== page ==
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By A Smith (anonymous) | Posted June 20, 2009 at 13:29:09

Jason >> it was the city of Hamilton that intitiated the redevelopment of the beach strip

That's right, they initiated private investment by handing back to the private sector what they shouldn't have purchased in the first place. What a success.

>> They didn't want a suburb by the beach.

Why is it relevant want THEY want?

>> Had they simply turned over all of that land to private developers ... More blandness, and more shoddy sprawl construction.

You're argument is that developers build crappy homes that nobody wants and yet many people still fork over hundreds of thousands of dollars to buy them. Furthermore, it is only the politicians who can force developers to produce homes that people want to buy, because they have superior insight into what the consumers want. Yet for some reason, even though politicians have this great insight into what home buyers want and could therefore put the established developers out of business, make a fortune in the process, they remain as low paid public servants.

You say some really funny things, Jason.


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By A Smith (anonymous) | Posted June 20, 2009 at 13:32:46

Jason >> Pollution would skyrocket under that scenario.

Why would water pollution skyrocket if the the lakes were sold to private interests? Do farmers allow their land to be destroyed by pollution, or how about shopping malls, do they allow people do dump garbage in the parking lots? Really, why would owners of a valuable commodity allow it to be polluted, thereby decreasing it's value to the consumer? Explain why that would happen.

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By A Smith (anonymous) | Posted June 20, 2009 at 14:15:56

You dimwits are funny, you are too stupid to present a logical argument to defend your commie ideals, but just smart enough to know the difference between an up or down vote. Do you ever get embarrassed knowing that just a few people on this board have made you look so stupid and become so frustrated, that you have to resort to non verbal forms of communication in order to defend your position?

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By jason (registered) | Posted June 20, 2009 at 16:19:04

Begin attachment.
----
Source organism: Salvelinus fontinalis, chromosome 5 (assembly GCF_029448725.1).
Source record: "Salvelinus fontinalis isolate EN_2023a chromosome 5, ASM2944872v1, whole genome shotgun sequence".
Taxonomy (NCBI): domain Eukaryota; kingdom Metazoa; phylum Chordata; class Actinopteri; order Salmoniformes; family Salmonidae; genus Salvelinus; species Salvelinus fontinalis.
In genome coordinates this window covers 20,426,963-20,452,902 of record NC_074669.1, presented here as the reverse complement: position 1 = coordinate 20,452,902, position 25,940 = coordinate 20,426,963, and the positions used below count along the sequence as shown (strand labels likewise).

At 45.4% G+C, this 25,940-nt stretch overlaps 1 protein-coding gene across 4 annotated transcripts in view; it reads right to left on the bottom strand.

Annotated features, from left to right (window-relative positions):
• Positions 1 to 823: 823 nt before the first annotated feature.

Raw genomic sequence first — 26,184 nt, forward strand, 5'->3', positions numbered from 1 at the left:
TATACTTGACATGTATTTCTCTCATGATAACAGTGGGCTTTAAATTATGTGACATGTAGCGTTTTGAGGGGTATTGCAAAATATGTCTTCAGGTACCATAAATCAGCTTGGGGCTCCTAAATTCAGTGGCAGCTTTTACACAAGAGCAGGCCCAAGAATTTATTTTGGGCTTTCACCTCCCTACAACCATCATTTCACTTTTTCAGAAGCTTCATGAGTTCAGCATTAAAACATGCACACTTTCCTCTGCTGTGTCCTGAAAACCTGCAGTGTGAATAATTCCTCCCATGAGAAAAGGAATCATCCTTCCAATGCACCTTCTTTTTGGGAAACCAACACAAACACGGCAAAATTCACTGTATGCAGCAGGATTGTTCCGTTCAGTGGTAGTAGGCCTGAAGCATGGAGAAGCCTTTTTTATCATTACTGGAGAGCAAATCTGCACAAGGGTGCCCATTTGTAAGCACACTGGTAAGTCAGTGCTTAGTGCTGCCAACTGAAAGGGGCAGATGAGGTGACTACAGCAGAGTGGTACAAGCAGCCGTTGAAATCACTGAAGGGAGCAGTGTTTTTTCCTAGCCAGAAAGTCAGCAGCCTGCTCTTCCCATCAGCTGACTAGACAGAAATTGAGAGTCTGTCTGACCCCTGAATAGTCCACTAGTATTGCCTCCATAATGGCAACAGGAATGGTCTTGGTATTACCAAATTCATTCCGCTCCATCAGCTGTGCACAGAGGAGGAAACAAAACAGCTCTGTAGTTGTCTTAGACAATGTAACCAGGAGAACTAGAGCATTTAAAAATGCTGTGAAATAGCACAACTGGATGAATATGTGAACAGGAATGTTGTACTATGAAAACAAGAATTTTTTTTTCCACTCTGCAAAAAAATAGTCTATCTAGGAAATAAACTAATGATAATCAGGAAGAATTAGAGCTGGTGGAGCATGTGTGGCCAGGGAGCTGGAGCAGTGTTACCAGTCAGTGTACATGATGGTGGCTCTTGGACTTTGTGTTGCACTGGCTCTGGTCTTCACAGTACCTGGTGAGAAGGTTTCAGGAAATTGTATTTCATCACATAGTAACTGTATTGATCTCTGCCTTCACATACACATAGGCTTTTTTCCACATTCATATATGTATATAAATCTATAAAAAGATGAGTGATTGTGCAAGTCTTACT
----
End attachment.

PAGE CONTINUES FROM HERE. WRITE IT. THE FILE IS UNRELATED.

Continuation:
at least we don't resort to childish name-calling.

Answer one question - where does most of the world's pollution come from? Watch the film 'Addicted to Plastic' sometime. Currently there are government agencies that help and encourage the public to refrain from polluting and help clean up our waterways. Imagine the very water companies that produce all this crap being in charge of the water too?? More important than pollution is the basic human necessity for water. I recall an incident in South America a number of years ago where when of America's mega-corps claimed private ownership of all water, even rainwater.

Little old ladies trying to collect rainwater to clean their dishes would have their buckets kicked over. The only way to get any water was to pay the company that owned it.

Sounds like a great idea eh??

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By A Smith (anonymous) | Posted June 20, 2009 at 17:37:01

Jason >> where does most of the world's pollution come from?

I would say most of it comes from the production of goods destined for the consumer market. Therefore, it's the average person who is responsible for any pollution problem we have.

>> Currently there are government agencies that help and encourage the public to refrain from polluting and help clean up our waterways.

That's fine, I have no problem with government enforcing anti-polluting laws, things like Dofasco spreading it's dust to the surrounding community. However, as for direct government ownership of water, why do you think a politician would have more concern in keeping Lake Ontario clean than would someone who could sell that water for money?